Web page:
Welcome to yet ANOTHER episode of “Life On Mars,” you lucky devils you! You might be asking yourselves: what did you do to deserve such a bounty of pointed pop-culture insight and spicy media criticism. Well, that’s between you and your Confessor!
I will start this column by saying two things:
a) I think there should be more comic books out there addressing a whole range of “social issues.”
b) I don’t think that the only writer “qualified” to address a social issue is one with personal experience w/said social issue.
c) A “woke” comic done “wrong” (or even simply half-assed) can not only be terrible, but even harmful to the social issue being addressed.
d) While the only writer “qualified” to write about a social issue doesn’t necessarily have to be one w/personal experience of said issue…IT CAN SURE AS HELL HELP!
Let me reiterate that last point—point “d”—just in case I stuttered…
HAVING A WRITER WITH PERSONAL EXPERIENCE OF SAID ISSUE CAN SURE AS HELL HELP!
Now, I grew up on comic books tackling social issues which were mostly written by just white straight cis males. They tackled these issues with a wide spectrum of success/failure. But I will say…that had these comic publishers (and TV producers, and movie producers, etc.) chose not to tackle those issues, I probably might not have been introduced to many of them.
From which comes the question—is it better to have a social issue addressed in a possibly ham-fisted way than not addressed at all?
Like many of these types of questions (as we saw in “Life On Mars” #2), the answer is not on the strict yes/no binary (though, I know there are some who would love that it were so). On one hand: it can help, even if half-assed/half-hearted, simply by putting the issue out there. On the other hand: it can inadvertently harm things by presenting an incomplete or skewed version of said social issues.
And then, of course…there’s also the possibility that a publisher feels so woke and benevolent putting out these stories that they are blind to their own flaws; basically cultivating the attitude, “Oh, I gave at the office! I’m good! I did my part!”
This brings us to the much-maligned Uncanny X-Men #17, in which longtime character Rahne Sinclair/Wolfsbane is beaten to death by a pack of boys who are apparently insecure about their hu/manhood after lusting over a werewolf. And the basic criticism here is…this is like a bad allegory not only of hate crimes, but specifically hate crimes against the trans community. To reiterate: Rahne is approached by these boys, they show obvious non-platonic interest in her, she defensively turns into a wolf-person, they beat her to death because, as one boy literally says, she’s “a trap.”
Now, Wolverine makes it his “mission” throughout the issue to get justice for Rahne…culminating with him confronting the boys and making them “say her name.” And the further criticism here is that this is all rather unconvincing and ham-fisted…and FURTHER, that a cis male wrote the issue instead of hiring an actual trans comic book writer (of which there are many at this point so don’t give me this shit like you can’t “find” them).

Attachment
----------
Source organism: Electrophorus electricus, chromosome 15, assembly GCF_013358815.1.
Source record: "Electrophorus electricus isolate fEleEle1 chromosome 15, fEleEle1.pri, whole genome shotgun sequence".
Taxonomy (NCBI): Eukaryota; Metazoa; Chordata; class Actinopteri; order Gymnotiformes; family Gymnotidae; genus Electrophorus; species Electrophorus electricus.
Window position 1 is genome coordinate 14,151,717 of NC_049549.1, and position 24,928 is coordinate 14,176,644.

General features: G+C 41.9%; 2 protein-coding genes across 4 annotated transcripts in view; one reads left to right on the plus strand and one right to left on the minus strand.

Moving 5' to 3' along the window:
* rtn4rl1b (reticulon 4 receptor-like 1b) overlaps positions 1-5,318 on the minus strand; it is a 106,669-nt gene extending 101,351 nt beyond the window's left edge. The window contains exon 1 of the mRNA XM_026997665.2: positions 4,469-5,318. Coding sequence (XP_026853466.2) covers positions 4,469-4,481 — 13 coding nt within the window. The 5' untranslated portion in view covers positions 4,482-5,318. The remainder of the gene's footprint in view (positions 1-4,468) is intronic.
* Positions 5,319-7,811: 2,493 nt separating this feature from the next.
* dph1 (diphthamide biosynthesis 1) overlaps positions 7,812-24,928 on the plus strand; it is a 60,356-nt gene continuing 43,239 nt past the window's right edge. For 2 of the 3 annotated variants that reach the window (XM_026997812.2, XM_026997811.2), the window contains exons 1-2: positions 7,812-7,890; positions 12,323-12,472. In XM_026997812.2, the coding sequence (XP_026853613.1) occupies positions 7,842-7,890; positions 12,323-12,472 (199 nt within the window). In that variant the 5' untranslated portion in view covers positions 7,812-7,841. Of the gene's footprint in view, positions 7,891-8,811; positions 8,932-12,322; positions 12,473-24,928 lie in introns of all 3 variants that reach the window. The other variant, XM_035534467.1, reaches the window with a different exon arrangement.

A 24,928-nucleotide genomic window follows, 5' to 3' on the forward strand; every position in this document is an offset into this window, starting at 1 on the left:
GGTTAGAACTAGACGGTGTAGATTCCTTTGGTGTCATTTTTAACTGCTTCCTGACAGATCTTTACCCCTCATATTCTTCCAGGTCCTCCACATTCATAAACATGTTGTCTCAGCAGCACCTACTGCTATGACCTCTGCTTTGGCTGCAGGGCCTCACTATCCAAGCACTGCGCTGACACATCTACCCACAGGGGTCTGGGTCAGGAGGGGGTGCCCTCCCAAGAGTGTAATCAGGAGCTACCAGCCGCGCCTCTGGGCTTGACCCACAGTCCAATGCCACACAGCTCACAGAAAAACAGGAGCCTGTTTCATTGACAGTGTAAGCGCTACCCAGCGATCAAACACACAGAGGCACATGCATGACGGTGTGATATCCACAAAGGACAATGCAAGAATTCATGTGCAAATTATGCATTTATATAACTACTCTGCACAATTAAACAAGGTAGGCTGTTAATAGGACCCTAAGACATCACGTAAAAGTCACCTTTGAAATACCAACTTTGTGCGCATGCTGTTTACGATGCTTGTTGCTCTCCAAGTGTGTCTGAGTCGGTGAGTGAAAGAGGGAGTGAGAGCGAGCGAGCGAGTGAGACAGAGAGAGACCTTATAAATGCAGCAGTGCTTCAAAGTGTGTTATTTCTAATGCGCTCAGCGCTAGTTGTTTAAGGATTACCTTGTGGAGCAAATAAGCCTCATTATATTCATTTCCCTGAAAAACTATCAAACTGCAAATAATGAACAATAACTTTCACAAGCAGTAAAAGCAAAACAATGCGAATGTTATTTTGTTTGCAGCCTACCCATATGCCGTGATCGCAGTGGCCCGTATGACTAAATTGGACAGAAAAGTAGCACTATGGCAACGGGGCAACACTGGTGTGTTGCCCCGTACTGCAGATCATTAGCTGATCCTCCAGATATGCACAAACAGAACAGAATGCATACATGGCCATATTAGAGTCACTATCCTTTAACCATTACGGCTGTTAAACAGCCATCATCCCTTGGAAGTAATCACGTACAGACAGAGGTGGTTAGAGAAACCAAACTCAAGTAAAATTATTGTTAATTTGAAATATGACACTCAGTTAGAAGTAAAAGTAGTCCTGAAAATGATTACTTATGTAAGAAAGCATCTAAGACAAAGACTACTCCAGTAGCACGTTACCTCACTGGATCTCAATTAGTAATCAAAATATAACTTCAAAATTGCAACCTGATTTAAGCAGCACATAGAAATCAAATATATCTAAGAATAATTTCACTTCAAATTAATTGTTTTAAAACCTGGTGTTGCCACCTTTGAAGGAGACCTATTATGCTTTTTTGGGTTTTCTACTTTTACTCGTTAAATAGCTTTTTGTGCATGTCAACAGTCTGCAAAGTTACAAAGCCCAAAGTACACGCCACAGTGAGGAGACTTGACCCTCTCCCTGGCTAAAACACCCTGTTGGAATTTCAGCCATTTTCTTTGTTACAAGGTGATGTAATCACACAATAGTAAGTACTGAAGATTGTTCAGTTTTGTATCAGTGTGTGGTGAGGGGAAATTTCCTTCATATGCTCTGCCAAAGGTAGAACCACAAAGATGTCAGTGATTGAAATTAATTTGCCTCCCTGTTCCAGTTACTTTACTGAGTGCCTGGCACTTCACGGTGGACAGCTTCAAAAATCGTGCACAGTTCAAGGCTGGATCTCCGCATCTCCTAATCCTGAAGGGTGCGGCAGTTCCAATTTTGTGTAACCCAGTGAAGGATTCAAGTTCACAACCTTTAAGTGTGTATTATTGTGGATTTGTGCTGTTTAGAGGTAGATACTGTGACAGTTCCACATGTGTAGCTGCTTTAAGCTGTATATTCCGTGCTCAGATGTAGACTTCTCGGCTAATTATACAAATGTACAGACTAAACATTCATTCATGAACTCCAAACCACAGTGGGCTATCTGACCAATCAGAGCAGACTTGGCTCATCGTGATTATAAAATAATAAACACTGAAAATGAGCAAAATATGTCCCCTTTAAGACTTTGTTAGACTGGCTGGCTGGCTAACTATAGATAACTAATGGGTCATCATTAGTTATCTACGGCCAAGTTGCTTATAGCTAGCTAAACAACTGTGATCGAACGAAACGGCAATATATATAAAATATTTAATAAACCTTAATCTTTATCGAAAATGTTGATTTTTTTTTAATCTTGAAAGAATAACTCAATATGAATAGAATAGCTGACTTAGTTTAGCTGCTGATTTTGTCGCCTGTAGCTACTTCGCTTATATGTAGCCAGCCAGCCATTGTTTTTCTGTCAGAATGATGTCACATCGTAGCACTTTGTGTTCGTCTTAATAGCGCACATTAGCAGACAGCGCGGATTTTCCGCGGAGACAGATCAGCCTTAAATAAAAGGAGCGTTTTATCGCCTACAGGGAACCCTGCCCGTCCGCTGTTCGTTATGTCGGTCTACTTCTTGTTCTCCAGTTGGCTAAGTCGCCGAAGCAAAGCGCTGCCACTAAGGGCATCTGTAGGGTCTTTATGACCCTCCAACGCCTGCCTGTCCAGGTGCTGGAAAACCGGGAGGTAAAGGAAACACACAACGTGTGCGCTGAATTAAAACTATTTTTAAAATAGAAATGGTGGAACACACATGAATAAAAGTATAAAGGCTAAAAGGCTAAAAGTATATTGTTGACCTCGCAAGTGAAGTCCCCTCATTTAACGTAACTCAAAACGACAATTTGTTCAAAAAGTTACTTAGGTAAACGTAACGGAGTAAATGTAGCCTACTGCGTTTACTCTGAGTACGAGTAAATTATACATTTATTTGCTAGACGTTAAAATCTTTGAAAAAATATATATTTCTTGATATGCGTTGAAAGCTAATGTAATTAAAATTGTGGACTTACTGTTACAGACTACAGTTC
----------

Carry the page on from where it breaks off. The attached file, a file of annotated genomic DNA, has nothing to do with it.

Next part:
NOW: I do not identify as “trans” but I do feel I have a more “fluid” gender identity than many of my peers. And so: I think I have something to say about whether Uncanny X-Men #17 “worked” or not. And here is my honest-to-god gut reaction after reading this comic:
I was not offended. I just wasn’t. I think the writer Matthew Rosenberg had good intentions writing this issue. He tried.
Did he really succeed?
This issue didn’t succeed for me as a convincing or life-changing story about discrimination based on one’s personal identity because #1 it didn’t feel real & organic enough and #2 because it was rather boring.
Uncanny X-Men #17 was boring, folks. Is there a bigger sin? At least some Ethan Van Scivery nonsense would have been all ideologically gory and outrageous and just make you want to burn something down and create change.
You…you killed off this classic New Mutants/X-Men character in this tragic way and it just ended up feeling banal. No emotional resonance. And so it’s like…the progressive readers don’t want it because it lacks a soul. And the more conservative readers…well, I do have to wonder if Poe’s Law might apply to them & the lesson they took away was, “if you come on to some chick, make sure she’s not a “werewolf.”
‘Cause you know—I get a number of emails from male fans of my writing who kind of…”confront” me on the gender fluidity thing. Usually they tell me that I’m “wrong” about being gender fluid, and that I’m really just a “tomboy,” or some shit like that. And when they send me these emails it creeps me out because I get the sense that…they “like” me, but anything I might allude to outside the female gender norm makes them insecure.
And so honestly: I read Uncanny X-Men #17 and it basically reminded me that I might be putting myself at the risk of possible violence. Was that Rosenberg’s intention? Was that Marvel’s? Probably not…but it was also not a comic that made me feel empowered in ANY way, either.
Here’s the thing: I couldn’t get outraged at this comic because, ultimately, I never expected Marvel to competently tackle this issue to begin with. Uncanny X-Men #17 deftly met my expectations for it.
And so it goes…